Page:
g)                  Speaking of being back in the desert, it's time to get back to the story itself.

18.              Verse 18: This is an easy thing in the eyes of the LORD; he will also hand Moab over to you. 19You will overthrow every fortified city and every major town. You will cut down every good tree, stop up all the springs, and ruin every good field with stones."

a)                  John's loose translation: Because you have sought Me for guidance in your lives I will give you victory over your problems. What seems impossible to you is no problem for Me to solve as it is My will to guide you for My glory. To be more specific, because the Israelites did dig a whole bunch of ditches God will fill them with water to drink and to take with them as they go out and fight in His name.

b)                  So why does God want to specifically destroy this placed called Moab? The short version is that they are rebelling against God's people. Does that mean that God wants us to fight against any group that doesn't believe in Him? Of course not. We are living witnesses for Him not destroyers of nations. However, there are times for war and apparently we have one of them here. God is specifically saying here, I want the Israelite solders to literally go and destroy these cities and ruin their fields so that they know the God of the Israelites is also the same God that rules over the whole world. That is why God is asking them to go fight to defeat the enemy, cut down their trees (that produce fruit), put rocks on top of the places where their water springs occur and place rocks all over the place where they go to grow food. But isn't that cruel? This is a message that God is not to be messed with and it costs the lives of those who refuse to believe in God.

i)                    In other words we are back to judgment and God is using the Israelites to carry out His judgment on those who refuse to believe in His name.

ii)                  Bottom line is the three kings and their army's obey God's command and water is going to fill the ditches that they dug.

c)                  Let me say one more thing on this topic before I move on. I am convinced that God works based on how much effort we are willing to make to "dig a ditch" on his behalf. If we just go and dig a small hole, that's all God is willing to bless us based on that small hole. If we dig a large ditch, God will fill that ditch. Life is never a guarantee that whatever effort we make will pay off, but I have watched time and time again of those willing to "dig ditches" in order to succeed at some project and God comes through for them.

d)                 I also have to admit that whenever I think of this story, I am reminded of the story of my fellow Croatians who immigrated to the United States in last 100 years. There used to be an old joke in California that there were two groups of "slavs" (Slavic people) that lives in California, the fisherman Slavs and the ditch digging Slavs. That's because the two main occupations of this group of immigrants were either fisherman or ditch diggers for some building projects. I happen to know that some of those ditch diggers went on to become great real estate developers locally just as some of the fisherman went on to successful in their own industry. My point is that hard work usually pays off when one is wiling to do the necessary work in order to succeed at a project.

i)                    In other words the principal of making the effort "ditch dig and watch God work" not only applies to God but to any effort we make in order to do the right thing.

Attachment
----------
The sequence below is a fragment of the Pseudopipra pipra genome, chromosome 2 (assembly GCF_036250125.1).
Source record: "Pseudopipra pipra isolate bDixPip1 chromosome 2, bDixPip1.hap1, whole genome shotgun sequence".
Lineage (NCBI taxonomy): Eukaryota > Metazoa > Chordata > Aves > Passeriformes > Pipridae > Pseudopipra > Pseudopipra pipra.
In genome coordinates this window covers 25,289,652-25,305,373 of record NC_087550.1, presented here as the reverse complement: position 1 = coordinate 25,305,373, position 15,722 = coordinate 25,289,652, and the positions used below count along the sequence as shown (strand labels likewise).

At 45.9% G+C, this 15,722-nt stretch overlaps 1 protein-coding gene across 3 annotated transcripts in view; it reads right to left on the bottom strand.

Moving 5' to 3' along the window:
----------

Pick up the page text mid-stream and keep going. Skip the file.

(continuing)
19.              Verse 20: The next morning, about the time for offering the sacrifice, there it was--water flowing from the direction of Edom! And the land was filled with water.

a)                  Before I talk about the water miracle of the ditches being filled, I love the fact that the time of the day is marked by the "time of the morning sacrifice". Back in Jerusalem, I assume there were priests performing their daily ritual of offering up lambs as a sacrifice to God. The connection is while the priests were doing what God called them to do and trusting that God will continue to provide the lambs for them, God is working here in the desert so that Israel can win its victory and provide more lambs for the future.

b)                  By the way, the text never says it was a flash flood that filled the ditches. I just suspect that is the way God worked at this moment. If you have ever seen a flash flood, it often comes in dry times based on water bursting from a source far away and then flowing to a valley. That is what I suspect happened here. If those ditches were never dug, the water would have kept on flowing and not be collected for the soldiers to drink The point is the effort made to dig those ditches paid off as God blessed the work that they did here.

c)                  So how did they know the water came from Edom? That is logic. Edom was up on a hill and the Israelites were in a deserted valley. Whether it was a flowing water source or just some damn that broke in Edom, either way the flash flood provided the water that all of the soldiers needed to survive at this point.

d)                 At this point the story switches to the point of view of the enemy, the Moabites:

20.              Verse 21: Now all the Moabites had heard that the kings had come to fight against them; so every man, young and old, who could bear arms was called up and stationed on the border. 22 When they got up early in the morning, the sun was shining on the water. To the Moabites across the way, the water looked red--like blood. 23 "That's blood!" they said. "Those kings must have fought and slaughtered each other. Now to the plunder, Moab!"